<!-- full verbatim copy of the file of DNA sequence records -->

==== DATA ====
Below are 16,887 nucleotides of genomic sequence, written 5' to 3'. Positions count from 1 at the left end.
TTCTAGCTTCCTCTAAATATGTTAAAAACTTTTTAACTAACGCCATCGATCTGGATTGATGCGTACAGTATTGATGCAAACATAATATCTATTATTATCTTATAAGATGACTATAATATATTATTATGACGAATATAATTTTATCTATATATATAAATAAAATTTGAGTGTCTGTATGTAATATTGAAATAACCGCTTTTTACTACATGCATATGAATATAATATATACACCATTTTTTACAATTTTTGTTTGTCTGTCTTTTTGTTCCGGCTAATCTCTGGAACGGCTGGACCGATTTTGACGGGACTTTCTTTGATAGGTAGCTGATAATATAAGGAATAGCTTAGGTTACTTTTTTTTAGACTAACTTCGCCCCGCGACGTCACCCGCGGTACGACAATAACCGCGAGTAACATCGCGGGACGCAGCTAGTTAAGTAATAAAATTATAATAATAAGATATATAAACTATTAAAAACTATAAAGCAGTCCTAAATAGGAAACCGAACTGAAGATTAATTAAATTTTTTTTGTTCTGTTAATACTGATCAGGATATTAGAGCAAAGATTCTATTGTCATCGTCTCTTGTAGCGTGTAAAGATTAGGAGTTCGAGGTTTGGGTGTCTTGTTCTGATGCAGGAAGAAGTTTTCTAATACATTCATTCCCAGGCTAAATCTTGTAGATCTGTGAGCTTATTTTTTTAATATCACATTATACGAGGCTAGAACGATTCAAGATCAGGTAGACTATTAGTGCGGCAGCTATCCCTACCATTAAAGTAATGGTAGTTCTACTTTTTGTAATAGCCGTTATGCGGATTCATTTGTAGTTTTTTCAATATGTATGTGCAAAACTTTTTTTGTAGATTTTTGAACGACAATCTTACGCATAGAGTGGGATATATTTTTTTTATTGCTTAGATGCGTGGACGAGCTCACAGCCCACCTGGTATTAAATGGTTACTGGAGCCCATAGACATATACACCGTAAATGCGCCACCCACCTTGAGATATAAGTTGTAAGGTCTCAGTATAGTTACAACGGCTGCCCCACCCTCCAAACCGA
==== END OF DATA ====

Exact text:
Below are 16,887 nucleotides of genomic sequence, written 5' to 3'. Positions count from 1 at the left end.
TTCTAGCTTCCTCTAAATATGTTAAAAACTTTTTAACTAACGCCATCGATCTGGATTGATGCGTACAGTATTGATGCAAACATAATATCTATTATTATCTTATAAGATGACTATAATATATTATTATGACGAATATAATTTTATCTATATATATAAATAAAATTTGAGTGTCTGTATGTAATATTGAAATAACCGCTTTTTACTACATGCATATGAATATAATATATACACCATTTTTTACAATTTTTGTTTGTCTGTCTTTTTGTTCCGGCTAATCTCTGGAACGGCTGGACCGATTTTGACGGGACTTTCTTTGATAGGTAGCTGATAATATAAGGAATAGCTTAGGTTACTTTTTTTTAGACTAACTTCGCCCCGCGACGTCACCCGCGGTACGACAATAACCGCGAGTAACATCGCGGGACGCAGCTAGTTAAGTAATAAAATTATAATAATAAGATATATAAACTATTAAAAACTATAAAGCAGTCCTAAATAGGAAACCGAACTGAAGATTAATTAAATTTTTTTTGTTCTGTTAATACTGATCAGGATATTAGAGCAAAGATTCTATTGTCATCGTCTCTTGTAGCGTGTAAAGATTAGGAGTTCGAGGTTTGGGTGTCTTGTTCTGATGCAGGAAGAAGTTTTCTAATACATTCATTCCCAGGCTAAATCTTGTAGATCTGTGAGCTTATTTTTTTAATATCACATTATACGAGGCTAGAACGATTCAAGATCAGGTAGACTATTAGTGCGGCAGCTATCCCTACCATTAAAGTAATGGTAGTTCTACTTTTTGTAATAGCCGTTATGCGGATTCATTTGTAGTTTTTTCAATATGTATGTGCAAAACTTTTTTTGTAGATTTTTGAACGACAATCTTACGCATAGAGTGGGATATATTTTTTTTATTGCTTAGATGCGTGGACGAGCTCACAGCCCACCTGGTATTAAATGGTTACTGGAGCCCATAGACATATACACCGTAAATGCGCCACCCACCTTGAGATATAAGTTGTAAGGTCTCAGTATAGTTACAACGGCTGCCCCACCCTCCAAACCGA